Mining has impacted food security by removing most of Banaba’s fertile soil and destroying hundreds of drought-resistant coconut and pandanus trees. The island’s remote location also presents a challenge for shipping to account for the loss of agricultural capacity.

Banaba has significant deposits of badly decaying asbestos, as most residential properties have been built with asbestos roofing material. Removing asbestos is difficult because there is no regular shipping route, no airfield, no local support structure, no readily available accommodation or food, and no suitable local disposal. 


What is the situation on Rabi today?

The Banaban population on Rabi grew from 1,000 to 5,000 from 1945-1995. The development of their community has largely relied on the 10 million Australian dollars payment through the Banaban Settlement Act. 

This fund has been insufficient to support development on Rabi, which remains “one of Fiji’s most disadvantaged and politically marginalized communities.” Lack of development assistance is compounded by geographic isolation, limited IT infrastructure, insufficient shipping and mail services, and political exclusion. 

Fiji does provide some assistance for the Rabi Council of Leaders, with funds grouped alongside the other partially self-governing islands, Rotuma and Kioa. But last year, development assistance to the Rotuma and Kioa councils averaged around $140-150 per capita (FJD), while assistance to the Rabi was at an estimated $30 per capita.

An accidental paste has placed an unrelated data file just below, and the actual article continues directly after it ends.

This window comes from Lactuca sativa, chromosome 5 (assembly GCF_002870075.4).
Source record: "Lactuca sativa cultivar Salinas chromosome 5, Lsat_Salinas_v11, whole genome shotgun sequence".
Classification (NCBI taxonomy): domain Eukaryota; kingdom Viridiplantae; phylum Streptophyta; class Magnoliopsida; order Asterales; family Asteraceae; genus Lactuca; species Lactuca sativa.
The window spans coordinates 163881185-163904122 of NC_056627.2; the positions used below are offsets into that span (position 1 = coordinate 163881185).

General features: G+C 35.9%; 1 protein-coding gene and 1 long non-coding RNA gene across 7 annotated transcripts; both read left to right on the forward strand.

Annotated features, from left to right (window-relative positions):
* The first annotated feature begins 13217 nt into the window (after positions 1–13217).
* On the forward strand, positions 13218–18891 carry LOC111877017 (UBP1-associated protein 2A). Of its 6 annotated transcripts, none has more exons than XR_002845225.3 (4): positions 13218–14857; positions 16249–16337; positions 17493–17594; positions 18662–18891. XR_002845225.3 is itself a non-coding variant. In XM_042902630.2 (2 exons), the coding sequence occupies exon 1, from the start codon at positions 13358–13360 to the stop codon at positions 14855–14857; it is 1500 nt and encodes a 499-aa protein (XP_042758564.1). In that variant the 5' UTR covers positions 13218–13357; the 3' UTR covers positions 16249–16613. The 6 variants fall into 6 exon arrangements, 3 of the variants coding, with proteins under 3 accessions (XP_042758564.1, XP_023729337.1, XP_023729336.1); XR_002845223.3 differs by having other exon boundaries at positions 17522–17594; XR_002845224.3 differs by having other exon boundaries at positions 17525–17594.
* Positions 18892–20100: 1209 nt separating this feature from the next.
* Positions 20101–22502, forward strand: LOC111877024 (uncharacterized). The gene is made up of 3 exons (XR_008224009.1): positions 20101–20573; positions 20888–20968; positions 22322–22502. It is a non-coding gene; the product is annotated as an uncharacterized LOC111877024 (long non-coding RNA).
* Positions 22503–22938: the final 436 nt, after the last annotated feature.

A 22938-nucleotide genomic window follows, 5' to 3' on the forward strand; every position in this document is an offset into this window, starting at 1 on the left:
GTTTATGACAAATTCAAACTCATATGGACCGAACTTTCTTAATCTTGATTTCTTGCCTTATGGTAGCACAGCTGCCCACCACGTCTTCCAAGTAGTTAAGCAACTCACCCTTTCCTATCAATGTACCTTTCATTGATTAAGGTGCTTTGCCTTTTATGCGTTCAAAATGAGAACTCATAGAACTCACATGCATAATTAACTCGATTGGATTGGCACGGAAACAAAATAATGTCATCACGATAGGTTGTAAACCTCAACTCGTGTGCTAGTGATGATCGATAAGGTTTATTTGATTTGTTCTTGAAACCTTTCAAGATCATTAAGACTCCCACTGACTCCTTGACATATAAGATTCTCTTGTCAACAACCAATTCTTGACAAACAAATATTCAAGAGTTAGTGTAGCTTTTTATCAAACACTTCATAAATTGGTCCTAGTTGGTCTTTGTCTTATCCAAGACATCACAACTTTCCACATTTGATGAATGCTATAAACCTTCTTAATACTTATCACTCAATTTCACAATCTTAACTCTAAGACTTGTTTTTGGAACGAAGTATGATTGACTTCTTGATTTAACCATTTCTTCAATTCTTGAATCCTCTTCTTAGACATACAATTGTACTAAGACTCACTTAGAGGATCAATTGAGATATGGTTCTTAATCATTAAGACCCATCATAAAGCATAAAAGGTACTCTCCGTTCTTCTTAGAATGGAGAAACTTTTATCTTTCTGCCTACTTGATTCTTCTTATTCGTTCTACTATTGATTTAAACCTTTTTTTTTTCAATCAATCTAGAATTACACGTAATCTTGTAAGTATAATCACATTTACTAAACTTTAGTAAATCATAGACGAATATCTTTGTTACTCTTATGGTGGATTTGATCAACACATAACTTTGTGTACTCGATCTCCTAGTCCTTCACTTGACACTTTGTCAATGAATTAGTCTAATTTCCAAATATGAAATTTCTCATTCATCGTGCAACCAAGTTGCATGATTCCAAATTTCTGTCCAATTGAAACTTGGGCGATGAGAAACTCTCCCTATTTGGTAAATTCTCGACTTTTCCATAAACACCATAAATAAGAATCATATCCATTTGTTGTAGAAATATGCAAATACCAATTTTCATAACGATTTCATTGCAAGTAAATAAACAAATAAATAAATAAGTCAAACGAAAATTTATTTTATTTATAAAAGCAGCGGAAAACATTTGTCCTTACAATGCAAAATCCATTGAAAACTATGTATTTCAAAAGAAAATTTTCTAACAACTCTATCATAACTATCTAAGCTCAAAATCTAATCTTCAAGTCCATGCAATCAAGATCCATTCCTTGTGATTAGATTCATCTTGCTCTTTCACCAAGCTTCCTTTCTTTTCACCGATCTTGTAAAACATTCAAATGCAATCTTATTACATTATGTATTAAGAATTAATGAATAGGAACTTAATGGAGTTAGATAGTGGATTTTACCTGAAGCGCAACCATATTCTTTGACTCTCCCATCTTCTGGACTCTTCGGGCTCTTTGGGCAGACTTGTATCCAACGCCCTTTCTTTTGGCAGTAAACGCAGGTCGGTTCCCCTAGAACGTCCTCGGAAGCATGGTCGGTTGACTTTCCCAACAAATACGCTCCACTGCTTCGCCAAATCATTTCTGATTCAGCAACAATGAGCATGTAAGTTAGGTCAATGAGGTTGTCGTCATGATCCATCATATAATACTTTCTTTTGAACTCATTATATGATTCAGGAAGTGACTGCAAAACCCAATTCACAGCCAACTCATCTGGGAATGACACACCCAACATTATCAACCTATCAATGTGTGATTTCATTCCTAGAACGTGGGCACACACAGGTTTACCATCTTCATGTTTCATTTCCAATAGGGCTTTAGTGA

The formal Rabi Council dissolved in 2013, so governance is currently led by the Acting Executive Director and Interim Administrator appointed by the Office of the Prime Minister. 


What are the citizenship requirements for Banabans today?

Banabans can be citizens of both Fiji and Kiribati. This has not always been the case which has resulted in confusion. 

The historical ban on dual nationality has led many Banabans to surrender their citizenship of other countries in order to maintain one citizenship of choice. Even though the law currently allows dual citizenship, many Banabans fear their ability to apply for and hold citizenship in Fiji and Kiribati could be threatened. In the long term, the Banaban community would benefit from guarantees from the governments of Fiji and Kiribati that neither will interfere with Banabans’ rights to hold dual citizenship.